"We had inspections every week," she said at a recent round-table discussion with several current Girl Scouts. "You couldn't have nail polish. You wore your uniform at every event. You wouldn't think of not appearing in public without it."
From polish-free nails to eyebrow rings only a few seats away from Ms. Myers sat Destiny Karis, 17, a current Girl Scout who sports a ring in her right eyebrow.
Ms. Myers says she tries to change with the times, except for one thing. She refuses to wear the "modernized" membership pin introduced in 1980.
"[The old pin] is what I was given and that's what I know," she says proudly. "But I understand the Girl Scouts' philosophy keep the past but look to the future."
Today's Girl Scouts laugh out loud at the thought of badges for laundry and sewing. One of them, Maria Paoletti, 18, of University Park did her Golden Award service project on car maintenance, persuading a mechanic and family friend to show some of her friends some basics of changing tires and oil and rudimentary engine upkeep.
Today, the Girl Scouts hold an annual event called "Camp CEO," a weeklong getaway created three years ago to give Girl Scouts the chance to meet prominent Washington-area women and learn what they do.
"The goal is for the CEO to leave behind their briefcase and for the girls to have fun and talk to the women who have made it, and to not see them in a corporate setting," local Girl Scout spokeswoman Leslie Gilliam says.
"We have presidents of banks cleaning latrines, camping out, singing songs, dressing up in silly outfits at dinner, that kind of thing," she says. "But they also put the silliness aside and talk to the girls about dreaming your future and showing them you can do anything, even in a field that's typically not a woman's field."
But today's Girl Scouts talk about the pride and self-confidence they have from their experiences in the organization, qualities their leaders say will keep Girl Scouts (and Boy Scouts) relevant regardless of what happens in the culture at large.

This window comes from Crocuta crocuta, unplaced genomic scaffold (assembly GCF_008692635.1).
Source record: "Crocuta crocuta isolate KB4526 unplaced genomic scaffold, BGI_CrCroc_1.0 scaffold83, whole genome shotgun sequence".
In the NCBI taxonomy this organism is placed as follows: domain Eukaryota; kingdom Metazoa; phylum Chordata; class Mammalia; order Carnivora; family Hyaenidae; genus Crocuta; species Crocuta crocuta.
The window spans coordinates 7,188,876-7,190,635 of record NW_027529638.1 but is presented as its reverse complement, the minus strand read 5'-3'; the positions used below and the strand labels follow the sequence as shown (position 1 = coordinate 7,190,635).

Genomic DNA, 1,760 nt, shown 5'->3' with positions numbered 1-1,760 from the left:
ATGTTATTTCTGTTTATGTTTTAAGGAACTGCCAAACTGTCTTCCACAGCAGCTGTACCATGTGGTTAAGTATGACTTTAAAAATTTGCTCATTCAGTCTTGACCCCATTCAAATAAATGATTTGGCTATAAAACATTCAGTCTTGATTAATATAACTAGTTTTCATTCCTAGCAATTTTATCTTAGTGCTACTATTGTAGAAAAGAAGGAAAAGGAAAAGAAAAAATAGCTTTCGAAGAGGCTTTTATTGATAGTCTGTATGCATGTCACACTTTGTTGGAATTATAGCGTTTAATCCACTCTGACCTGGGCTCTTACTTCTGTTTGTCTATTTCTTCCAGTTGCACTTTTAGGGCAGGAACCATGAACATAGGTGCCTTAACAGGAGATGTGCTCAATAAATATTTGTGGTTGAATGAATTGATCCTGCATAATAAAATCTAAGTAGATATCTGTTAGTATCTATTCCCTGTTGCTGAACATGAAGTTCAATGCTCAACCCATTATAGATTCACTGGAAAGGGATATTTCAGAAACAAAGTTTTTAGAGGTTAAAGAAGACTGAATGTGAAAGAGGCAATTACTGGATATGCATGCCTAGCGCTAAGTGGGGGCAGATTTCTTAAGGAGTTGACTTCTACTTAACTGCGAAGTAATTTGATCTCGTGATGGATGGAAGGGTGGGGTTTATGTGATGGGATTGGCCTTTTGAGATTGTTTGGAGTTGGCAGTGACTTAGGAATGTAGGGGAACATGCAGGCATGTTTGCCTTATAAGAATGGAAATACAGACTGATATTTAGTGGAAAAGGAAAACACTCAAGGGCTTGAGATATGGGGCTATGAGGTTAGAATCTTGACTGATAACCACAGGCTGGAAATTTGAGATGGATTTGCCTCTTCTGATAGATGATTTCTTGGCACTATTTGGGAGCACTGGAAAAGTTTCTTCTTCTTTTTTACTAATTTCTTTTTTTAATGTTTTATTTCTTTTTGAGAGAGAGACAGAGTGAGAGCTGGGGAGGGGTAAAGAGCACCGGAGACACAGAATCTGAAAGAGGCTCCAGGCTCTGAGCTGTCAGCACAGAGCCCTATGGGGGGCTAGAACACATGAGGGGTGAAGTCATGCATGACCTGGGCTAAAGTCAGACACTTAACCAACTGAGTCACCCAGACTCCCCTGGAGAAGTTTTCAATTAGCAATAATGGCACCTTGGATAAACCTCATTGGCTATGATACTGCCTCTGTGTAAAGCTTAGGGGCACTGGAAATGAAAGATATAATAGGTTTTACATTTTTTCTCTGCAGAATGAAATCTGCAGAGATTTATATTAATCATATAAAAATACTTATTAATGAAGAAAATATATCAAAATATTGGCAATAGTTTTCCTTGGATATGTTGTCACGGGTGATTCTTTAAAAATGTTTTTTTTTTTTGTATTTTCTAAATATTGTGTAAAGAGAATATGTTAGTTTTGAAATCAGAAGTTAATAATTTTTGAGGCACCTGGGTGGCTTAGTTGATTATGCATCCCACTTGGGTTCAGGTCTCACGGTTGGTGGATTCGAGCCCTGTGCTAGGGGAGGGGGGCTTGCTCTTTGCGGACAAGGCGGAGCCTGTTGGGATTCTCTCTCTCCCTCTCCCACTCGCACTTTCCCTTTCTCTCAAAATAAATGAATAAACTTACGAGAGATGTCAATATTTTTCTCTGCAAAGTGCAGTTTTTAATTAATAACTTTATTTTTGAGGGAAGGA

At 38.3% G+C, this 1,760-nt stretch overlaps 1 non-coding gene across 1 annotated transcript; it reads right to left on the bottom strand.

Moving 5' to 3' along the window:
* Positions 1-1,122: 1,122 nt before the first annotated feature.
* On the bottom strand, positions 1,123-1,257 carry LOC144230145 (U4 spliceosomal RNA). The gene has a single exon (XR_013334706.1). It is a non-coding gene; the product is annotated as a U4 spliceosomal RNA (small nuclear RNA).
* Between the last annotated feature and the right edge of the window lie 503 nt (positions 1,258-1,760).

"I like the experience I've gotten," says Tiffany Donaldson, 15, a sophomore-to-be at St. John's College High School in Washington. "If you make a mistake, you're still always learning. I feel more prepared for things that might happen."
Arame Ngom, 16, of Washington echoes that.
"You know what to do in any given situation," she says. "A lot of things we do in Girl Scouts a lot of other kids wouldn't know. A girl at school went into epileptic shock one day and a lot of my friends were saying, 'Oh my gosh, oh my gosh,' but we [Girl Scouts] knew what to do until help arrived. We weren't nervous."
Miss Paoletti says many of her peers think Girl Scouts is just the "female version" of Boy Scouts, which is wrong.
"It's not just rubbing two sticks together and making a fire," Miss Paoletti says. "It's stuff you need to know about life."
Miss Karis, a veteran of "too many [camping trips] to count," says friends who tease her about selling cookies are usually silenced when she recounts just one of her many Girl Scout adventures.
"I went to Cancun," she says with a smile. "That usually gets them interested."
'Learning for Life'
In 1991, the Boy Scouts of America developed a program called "Learning for Life," to be used in the nation's public schools. The program's mission statement is to "instill core values in young people" and to "prepare them to make ethical choices throughout their lives."
The Boy Scouts say almost a million students across the country were participating in the program in 1997. The Boy Scouts fund the program but the teachers provide the instruction during and after school hours.
The elementary school curriculum, one of the fastest growing parts of "Learning for Life," covers such subjects as gangs, money management, respecting differences and violence prevention.
The middle school program builds relationships between students and business leaders in the surrounding community to help participants prepare for career choices and job training.
The senior high program builds on the school-to-career path and teaches practical skills for getting and keeping jobs, such as resume writing, interviews and money management.